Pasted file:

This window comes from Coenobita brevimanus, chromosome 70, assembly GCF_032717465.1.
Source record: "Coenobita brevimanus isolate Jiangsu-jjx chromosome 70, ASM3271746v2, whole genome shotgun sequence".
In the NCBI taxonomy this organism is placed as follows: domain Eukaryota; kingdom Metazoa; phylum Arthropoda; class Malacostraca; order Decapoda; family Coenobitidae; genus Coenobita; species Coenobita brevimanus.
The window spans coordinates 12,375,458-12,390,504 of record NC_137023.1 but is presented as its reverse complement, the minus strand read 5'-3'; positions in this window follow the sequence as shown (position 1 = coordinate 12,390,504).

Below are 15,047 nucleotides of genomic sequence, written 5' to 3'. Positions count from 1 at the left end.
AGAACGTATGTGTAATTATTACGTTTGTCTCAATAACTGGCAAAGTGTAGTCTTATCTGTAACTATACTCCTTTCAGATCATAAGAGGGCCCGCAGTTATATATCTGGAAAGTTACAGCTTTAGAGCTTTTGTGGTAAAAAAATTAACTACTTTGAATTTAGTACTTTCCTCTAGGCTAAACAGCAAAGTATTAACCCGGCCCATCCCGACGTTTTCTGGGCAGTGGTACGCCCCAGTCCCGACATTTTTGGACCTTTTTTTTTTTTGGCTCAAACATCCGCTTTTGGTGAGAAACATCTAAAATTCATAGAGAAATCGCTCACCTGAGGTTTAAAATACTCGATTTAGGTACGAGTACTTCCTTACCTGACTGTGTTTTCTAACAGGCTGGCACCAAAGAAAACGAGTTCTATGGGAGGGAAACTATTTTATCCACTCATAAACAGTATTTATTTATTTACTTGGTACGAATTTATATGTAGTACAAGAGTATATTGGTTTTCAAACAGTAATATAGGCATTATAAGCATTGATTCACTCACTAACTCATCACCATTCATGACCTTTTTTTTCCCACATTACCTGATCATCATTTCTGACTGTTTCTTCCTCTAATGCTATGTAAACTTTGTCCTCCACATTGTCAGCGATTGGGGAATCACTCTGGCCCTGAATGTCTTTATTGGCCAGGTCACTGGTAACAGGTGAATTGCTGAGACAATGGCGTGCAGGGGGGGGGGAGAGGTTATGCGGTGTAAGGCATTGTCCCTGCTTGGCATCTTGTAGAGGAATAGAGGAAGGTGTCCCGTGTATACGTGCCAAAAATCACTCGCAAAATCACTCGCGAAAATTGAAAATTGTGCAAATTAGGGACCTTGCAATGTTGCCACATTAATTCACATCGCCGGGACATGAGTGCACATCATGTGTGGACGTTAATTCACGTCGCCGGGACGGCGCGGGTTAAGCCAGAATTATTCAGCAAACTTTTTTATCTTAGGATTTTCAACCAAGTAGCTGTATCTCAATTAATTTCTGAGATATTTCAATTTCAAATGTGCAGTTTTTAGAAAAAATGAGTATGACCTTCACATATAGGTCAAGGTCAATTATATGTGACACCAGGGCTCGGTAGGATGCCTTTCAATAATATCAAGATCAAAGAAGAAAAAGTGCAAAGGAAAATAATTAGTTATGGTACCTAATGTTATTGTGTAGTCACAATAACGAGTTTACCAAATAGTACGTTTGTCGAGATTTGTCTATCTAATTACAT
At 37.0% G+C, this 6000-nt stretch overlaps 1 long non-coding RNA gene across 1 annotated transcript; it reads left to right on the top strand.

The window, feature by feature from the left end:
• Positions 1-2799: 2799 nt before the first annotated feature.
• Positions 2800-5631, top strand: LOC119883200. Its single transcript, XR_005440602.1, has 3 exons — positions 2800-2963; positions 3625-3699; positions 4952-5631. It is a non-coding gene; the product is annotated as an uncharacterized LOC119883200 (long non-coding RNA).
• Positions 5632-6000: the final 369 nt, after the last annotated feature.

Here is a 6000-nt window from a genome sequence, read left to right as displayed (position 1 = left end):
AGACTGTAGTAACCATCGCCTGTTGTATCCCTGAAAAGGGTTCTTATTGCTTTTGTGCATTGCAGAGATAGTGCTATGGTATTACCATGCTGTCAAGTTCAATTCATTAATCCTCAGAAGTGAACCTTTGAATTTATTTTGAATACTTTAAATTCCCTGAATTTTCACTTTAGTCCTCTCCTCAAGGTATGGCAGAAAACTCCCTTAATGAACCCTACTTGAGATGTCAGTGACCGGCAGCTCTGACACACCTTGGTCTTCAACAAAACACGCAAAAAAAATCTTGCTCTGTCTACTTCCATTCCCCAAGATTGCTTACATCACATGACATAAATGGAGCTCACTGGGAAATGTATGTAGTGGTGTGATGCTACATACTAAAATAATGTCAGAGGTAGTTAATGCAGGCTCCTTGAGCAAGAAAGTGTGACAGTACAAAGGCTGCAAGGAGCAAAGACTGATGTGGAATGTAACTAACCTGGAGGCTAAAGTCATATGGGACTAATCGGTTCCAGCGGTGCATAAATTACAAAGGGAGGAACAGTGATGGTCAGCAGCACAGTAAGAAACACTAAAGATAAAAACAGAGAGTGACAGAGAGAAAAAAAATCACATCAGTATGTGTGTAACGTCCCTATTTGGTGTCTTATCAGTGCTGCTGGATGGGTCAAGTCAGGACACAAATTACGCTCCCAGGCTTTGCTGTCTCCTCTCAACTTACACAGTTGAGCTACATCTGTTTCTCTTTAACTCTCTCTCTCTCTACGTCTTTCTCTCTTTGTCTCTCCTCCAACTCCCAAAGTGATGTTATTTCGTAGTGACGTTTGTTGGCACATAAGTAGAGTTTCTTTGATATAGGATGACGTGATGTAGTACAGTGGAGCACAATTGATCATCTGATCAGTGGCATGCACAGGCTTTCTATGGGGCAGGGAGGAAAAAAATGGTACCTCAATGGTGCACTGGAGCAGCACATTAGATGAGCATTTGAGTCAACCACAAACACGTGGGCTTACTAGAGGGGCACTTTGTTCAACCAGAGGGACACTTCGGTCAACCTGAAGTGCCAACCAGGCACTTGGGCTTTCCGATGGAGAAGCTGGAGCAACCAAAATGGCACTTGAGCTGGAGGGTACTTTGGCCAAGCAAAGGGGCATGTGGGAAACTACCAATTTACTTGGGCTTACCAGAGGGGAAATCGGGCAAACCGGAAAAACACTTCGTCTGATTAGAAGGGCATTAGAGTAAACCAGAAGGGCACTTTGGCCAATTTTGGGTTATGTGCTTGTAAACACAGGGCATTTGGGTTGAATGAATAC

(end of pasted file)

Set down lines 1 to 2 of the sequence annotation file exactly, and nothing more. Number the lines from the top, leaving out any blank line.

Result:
This window comes from Coenobita brevimanus, chromosome 70, assembly GCF_032717465.1.
Source record: "Coenobita brevimanus isolate Jiangsu-jjx chromosome 70, ASM3271746v2, whole genome shotgun sequence".